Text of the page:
The number of people hospitalized with covid-19 in Arkansas fell Friday for the second day in a row as the state's new case numbers continued to slowly decline from last month's peak.
The state's death toll from the virus, as tracked by the Department of Health, rose by eight, to 11,753.
State Epidemiologist Mike Cima said three of the deaths reported Friday happened within the last month. The others occurred in June, he said.
After falling by four on Thursday, the number hospitalized fell again Friday by the same number, to 404.
The number as of Friday was still up from the recent low of 386 that it reached on Sunday and Monday but down from the 417 covid-19 patients who were in the state's hospitals the previous Friday.
In the past five months, the highest the number hospitalized reached was 442 on July 20.
The state's count of cases rose by 1,066, which was smaller by 372 than the increase on Thursday and by 112 than the one the previous Friday.
Already at its lowest level since the week ending July 5, the average daily increase in the state's case count over a rolling seven-day period fell to 1,021.
After rising slightly a day earlier, the number of cases in the state that were considered active fell Friday by 210, to 13,713, as recoveries outnumbered new infections.
The total as of Friday was the smallest since July 7.
"All in all, I think this is capping off another week of downward mobility for our cases so I'm encouraged," Cima said.
He said he was hopeful the state's cases will continue trending downward for at least the next few weeks.
Based on what happened last year, however, he said infections could begin rising among children as they return to classrooms this month.
"We were at a similar spot, where cases were high but coming down at the start of the school year," Cima said.
"What we saw happen was that cases among the pediatric population, 0-18, did increase after the start of the school, but it was very short lived."
One difference is that covid-19 vaccines are now available to children as young as six months old. A year ago, only children 12 and older were eligible.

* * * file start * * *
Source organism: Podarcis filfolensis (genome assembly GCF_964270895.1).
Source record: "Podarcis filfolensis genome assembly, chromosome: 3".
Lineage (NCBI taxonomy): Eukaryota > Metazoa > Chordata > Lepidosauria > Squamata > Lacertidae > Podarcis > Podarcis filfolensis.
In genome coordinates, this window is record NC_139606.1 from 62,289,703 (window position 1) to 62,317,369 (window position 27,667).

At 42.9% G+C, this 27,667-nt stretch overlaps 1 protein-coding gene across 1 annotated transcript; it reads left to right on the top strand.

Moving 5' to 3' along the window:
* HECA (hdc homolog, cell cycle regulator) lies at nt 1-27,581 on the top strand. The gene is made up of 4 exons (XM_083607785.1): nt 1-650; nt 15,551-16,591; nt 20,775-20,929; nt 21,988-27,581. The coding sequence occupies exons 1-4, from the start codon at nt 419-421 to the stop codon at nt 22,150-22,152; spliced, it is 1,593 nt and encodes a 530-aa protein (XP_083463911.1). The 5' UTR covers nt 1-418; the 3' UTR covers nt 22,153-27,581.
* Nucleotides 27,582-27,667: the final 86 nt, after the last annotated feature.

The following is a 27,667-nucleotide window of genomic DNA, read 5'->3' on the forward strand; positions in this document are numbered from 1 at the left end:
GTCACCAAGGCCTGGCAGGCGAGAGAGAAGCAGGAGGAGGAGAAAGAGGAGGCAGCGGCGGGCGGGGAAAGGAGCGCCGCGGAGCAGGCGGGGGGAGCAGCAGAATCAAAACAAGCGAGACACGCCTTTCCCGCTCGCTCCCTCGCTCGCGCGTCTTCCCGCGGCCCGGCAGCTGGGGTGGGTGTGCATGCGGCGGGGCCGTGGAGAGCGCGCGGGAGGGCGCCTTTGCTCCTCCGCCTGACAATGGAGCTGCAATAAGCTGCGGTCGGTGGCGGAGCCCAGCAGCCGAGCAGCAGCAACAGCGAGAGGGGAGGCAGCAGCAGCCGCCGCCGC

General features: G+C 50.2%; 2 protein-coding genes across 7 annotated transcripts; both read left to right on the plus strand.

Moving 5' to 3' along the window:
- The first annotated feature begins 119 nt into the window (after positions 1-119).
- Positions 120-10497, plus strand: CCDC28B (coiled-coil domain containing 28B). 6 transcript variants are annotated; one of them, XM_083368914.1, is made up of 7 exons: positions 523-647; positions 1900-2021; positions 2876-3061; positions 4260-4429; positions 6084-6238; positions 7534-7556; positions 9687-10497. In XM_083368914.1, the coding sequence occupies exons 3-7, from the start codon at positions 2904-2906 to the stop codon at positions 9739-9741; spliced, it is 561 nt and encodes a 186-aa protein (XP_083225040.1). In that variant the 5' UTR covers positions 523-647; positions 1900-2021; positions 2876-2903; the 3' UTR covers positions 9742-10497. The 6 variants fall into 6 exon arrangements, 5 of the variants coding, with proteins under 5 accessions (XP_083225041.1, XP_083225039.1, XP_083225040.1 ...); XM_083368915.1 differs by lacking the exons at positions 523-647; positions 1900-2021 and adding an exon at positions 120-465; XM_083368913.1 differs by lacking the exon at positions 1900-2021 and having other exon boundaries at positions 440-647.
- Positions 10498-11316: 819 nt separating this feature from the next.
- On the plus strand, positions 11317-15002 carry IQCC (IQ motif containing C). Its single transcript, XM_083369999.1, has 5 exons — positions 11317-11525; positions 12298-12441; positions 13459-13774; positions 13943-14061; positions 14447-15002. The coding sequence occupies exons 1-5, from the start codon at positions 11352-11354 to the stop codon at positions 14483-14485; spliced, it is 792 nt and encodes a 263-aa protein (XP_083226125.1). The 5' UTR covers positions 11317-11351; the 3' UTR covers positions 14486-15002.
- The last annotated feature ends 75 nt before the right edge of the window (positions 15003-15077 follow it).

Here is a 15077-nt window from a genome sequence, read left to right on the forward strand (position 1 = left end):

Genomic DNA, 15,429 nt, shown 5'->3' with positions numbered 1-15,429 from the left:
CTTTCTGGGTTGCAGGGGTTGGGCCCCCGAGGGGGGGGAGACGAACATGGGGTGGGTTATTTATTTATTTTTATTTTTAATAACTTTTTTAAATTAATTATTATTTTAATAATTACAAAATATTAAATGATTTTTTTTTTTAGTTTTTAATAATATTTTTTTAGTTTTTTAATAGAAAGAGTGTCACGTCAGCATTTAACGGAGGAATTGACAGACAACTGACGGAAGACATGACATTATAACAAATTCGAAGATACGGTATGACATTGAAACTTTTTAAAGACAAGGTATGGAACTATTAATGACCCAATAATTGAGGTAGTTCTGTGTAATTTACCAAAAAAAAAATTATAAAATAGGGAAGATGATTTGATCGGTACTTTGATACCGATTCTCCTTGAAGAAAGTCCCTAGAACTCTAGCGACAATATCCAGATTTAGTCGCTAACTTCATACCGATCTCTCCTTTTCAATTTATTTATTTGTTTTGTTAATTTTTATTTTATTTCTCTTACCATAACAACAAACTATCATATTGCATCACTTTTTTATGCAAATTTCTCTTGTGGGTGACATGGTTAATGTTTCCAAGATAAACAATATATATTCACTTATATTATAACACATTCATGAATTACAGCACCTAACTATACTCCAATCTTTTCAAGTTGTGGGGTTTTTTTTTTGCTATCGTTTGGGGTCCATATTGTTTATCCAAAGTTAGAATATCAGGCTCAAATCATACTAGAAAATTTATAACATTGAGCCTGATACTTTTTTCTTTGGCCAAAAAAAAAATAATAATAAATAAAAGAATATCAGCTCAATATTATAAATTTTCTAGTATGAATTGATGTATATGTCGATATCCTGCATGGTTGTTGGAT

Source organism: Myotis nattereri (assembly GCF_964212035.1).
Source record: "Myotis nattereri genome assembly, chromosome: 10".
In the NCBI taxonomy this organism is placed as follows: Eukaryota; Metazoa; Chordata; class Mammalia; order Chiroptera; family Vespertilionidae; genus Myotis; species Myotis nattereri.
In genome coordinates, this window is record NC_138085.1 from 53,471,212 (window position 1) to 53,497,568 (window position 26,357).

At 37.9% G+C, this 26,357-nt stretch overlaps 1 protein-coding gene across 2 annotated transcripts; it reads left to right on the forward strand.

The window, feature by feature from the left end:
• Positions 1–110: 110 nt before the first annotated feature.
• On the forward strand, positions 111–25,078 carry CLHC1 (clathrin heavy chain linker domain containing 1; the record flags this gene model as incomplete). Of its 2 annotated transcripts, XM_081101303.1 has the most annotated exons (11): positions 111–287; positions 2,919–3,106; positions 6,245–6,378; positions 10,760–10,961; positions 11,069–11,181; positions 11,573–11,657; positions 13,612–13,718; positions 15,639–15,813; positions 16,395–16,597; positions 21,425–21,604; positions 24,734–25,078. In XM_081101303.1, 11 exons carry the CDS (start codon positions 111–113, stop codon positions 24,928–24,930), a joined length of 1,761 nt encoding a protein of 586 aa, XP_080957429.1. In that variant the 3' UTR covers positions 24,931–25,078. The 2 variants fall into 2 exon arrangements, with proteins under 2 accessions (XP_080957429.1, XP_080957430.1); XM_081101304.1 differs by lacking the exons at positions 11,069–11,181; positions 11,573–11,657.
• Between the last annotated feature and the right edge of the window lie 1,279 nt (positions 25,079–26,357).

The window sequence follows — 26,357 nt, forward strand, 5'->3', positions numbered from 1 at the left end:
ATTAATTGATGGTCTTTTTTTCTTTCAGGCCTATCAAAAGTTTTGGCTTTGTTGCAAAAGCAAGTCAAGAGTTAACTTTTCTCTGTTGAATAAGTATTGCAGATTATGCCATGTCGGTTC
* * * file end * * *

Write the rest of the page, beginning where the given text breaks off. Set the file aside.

"I'm hopeful that we can mitigate the worst by increasing the uptake of vaccination," Cima said.
According to the U.S. Centers for Disease Control and Prevention, 46.4% of Arkansas children age 12-17 had been fully vaccinated as of Wednesday.
The percentage was just 18% for children age 5-11, who became eligible for a low-dose version of the Pfizer vaccine in November.
Among children under 5, who became eligible for vaccination in June, the uptake has been even lower.
As of Wednesday, 2,757 Arkansas children in that age group, amounting to about 1.5% of the state's total under 5 population, had received at least one dose, and 195 were fully vaccinated.
Beyond the start of the school year, Cima said he expects a general rise in new infections in the fall and winter.
"We'll have to remain vigilant as we go into November and December -- those cold months where we typically see increases in the spread of respiratory viruses anyway," Cima said.
"Really what we've seen in the past two years is that those are pretty rough months for covid-19."
The state Department of Education's Division of Elementary and Secondary Education hadn't issued new covid-19 guidance to school districts for the 2022-23 school year as of Friday, division spokeswoman Kimberly Mundell said.
"We are talking with [the Department of] Health to see if there's anything we need to update," she said.
Pulaski County had the most new cases, 125, on Friday, followed by Washington County with 66, Faulkner County with 53, Craighead County with 48 and Benton County with 47.
The state's cumulative count of cases since March 2020 rose to 909,456.
Growing for the second day in a row, the number of the state's covid-19 patients who were in intensive care rose by four, to 66.
The number on ventilators, also growing for the second straight day, rose by two, to 19.
At its hospitals in Little Rock and Springdale, Arkansas Children's had 17 covid-19 patients on Friday, up from 14 on Thursday, spokeswoman Hilary DeMillo said.